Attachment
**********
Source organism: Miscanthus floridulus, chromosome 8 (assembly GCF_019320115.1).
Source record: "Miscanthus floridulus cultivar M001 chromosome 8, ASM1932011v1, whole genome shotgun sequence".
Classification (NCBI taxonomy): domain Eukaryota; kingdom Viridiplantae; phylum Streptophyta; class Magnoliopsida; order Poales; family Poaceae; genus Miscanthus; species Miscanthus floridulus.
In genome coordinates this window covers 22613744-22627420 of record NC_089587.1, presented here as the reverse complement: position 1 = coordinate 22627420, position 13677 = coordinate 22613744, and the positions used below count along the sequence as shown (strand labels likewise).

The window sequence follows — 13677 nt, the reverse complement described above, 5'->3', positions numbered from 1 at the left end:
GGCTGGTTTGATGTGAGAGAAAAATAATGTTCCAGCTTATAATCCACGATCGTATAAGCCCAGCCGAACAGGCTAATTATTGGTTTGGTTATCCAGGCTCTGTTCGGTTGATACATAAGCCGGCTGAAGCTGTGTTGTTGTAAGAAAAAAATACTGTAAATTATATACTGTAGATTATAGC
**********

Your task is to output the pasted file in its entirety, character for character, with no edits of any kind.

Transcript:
Source organism: Miscanthus floridulus, chromosome 8 (assembly GCF_019320115.1).
Source record: "Miscanthus floridulus cultivar M001 chromosome 8, ASM1932011v1, whole genome shotgun sequence".
Classification (NCBI taxonomy): domain Eukaryota; kingdom Viridiplantae; phylum Streptophyta; class Magnoliopsida; order Poales; family Poaceae; genus Miscanthus; species Miscanthus floridulus.
In genome coordinates this window covers 22613744-22627420 of record NC_089587.1, presented here as the reverse complement: position 1 = coordinate 22627420, position 13677 = coordinate 22613744, and the positions used below count along the sequence as shown (strand labels likewise).

The window sequence follows — 13677 nt, the reverse complement described above, 5'->3', positions numbered from 1 at the left end:
GGCTGGTTTGATGTGAGAGAAAAATAATGTTCCAGCTTATAATCCACGATCGTATAAGCCCAGCCGAACAGGCTAATTATTGGTTTGGTTATCCAGGCTCTGTTCGGTTGATACATAAGCCGGCTGAAGCTGTGTTGTTGTAAGAAAAAAATACTGTAAATTATATACTGTAGATTATAGC